I prefer to work with as few light control devices as possible because the less time you spend fiddling with equipment, the more time you can spend putting your subject at ease. These days much of  my people photography is done with natural light using only a single reflector.

4. Watch the background.

It’s so easy to become so enthralled by the person that you’re photographing that you forget about the background where you’ve placed them. I believe that if you watch the background, the foreground will take care of itself. Busy backgrounds can be thrown out of focus by using longer lenses and wide apertures but it’s not uncommon to have to physically clean up an outdoor site before you can make a portrait. While you can always digitally remove beer cans and fast food wrappers, taking the time to clean up the trash before you make an outdoor portrait leaves it clean for everybody else too.

5. Talk to your subject

I’ll never forget the advice one of my mentors gave me many years ago. When I asked him what was the worst thing I could do when photographing people, I expected him to give me some tip on avoiding technical problems but his answer surprised me. If you don’t talk to the people you’re never going make a good picture. More than 30 years later, I’ve never forgotten that advice and would like to pass it on to you. Photographing people combines elements of psychology as much camera technology and how you personally interact with your subject will have more to do with the success of your session than the camera or lens that you use.

Visit Joe’s Blog Saving the world, One Pixel at a Time (www.joefaraceblogs.com) for daily tips on digital photography.

Essential Elements of Boudoir Photography

Joe Farace Photography

Guest Post By Joe Farace

Joe Farace Photography

Boudoir or glamour photography is a genre that has its roots in the pin-up or “cheesecake” images of the 1940’s but over time has evolved into its current form where these kinds of images are created by portrait photographers for clients as gifts for their husbands or significant other. On the other hand, there is nude photography that includes fine art nudes. In between there are photographs of subjects posing in lingerie or the so-called “implied” nude image where the model is naked but not nude. Deciphering the nuances sometimes means that you’re dancing on the razor edge between the portrait or figure photography genres but as Jerry Seinfeld once said, “not that there’s anything wrong with that.” A successful boudoir photograph can include most of the following elements.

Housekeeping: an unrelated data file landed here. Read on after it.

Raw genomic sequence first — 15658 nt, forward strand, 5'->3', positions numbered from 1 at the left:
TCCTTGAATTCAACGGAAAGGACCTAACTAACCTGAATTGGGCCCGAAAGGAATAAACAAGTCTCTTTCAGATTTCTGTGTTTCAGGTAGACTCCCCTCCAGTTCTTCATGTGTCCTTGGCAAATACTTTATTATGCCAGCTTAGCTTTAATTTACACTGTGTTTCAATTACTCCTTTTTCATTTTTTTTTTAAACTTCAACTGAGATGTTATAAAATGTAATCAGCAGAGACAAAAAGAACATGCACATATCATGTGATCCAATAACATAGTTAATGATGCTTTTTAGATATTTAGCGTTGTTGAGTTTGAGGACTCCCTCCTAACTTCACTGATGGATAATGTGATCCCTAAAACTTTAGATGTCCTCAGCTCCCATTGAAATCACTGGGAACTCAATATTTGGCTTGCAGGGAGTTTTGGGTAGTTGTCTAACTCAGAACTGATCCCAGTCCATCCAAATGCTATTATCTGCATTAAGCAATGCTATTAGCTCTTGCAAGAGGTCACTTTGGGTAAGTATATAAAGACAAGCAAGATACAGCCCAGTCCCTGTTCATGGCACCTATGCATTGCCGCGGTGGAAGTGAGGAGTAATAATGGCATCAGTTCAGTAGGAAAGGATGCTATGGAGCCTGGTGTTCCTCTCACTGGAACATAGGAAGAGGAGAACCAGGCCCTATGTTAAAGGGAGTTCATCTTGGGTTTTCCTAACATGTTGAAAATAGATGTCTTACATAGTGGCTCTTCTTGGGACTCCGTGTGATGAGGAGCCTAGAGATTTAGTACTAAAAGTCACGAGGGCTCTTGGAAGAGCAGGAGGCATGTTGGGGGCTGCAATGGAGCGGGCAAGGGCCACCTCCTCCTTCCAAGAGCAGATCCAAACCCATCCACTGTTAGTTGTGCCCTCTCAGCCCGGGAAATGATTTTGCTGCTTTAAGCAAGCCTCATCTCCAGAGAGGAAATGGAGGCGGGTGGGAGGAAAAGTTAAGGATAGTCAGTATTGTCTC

Sexiness. Today’s boudoir photography focuses on the depiction of a subject with a strong emphasis on sensuality and trends today lean toward a more natural look at the same time.

Nudity: Not always. There are many ways to portray sensuality, sometime with nudity, partial nudity, or no nudity at all. Much depends on the subject and pose, including the use of “implied nudity.”

Technique: In pursuit of the ultimate boudoir image photographers use make-up along with camera and lighting techniques to produce an appealing and sometimes romanticized vision of the subject. While some photographers prefer gritty realism, put me in the idealized camp.

Sharp focus or not? Some boudoir photographers prefer crisply rendered images. While others, like me, like to add touch of softness with retouching added in the image in the digital darkroom. It’s up to you because ultimately it all comes down to the:

Subject: Having rapport with your subject helps create the uniquely collaborative effort involved in boudoir photography. She must be comfortable being photographed naked or nearly so and it’s the photographer’s job to make sure the subject is relaxed because it will make the session go smoothly and let both of you create the best possible boudoir images.

Joe Farace Photography

Joe is author of “Joe Farace’s Glamour Photography”.  You can read more from Joe by following him on his blog at Changing the World, One Pixel at a Time.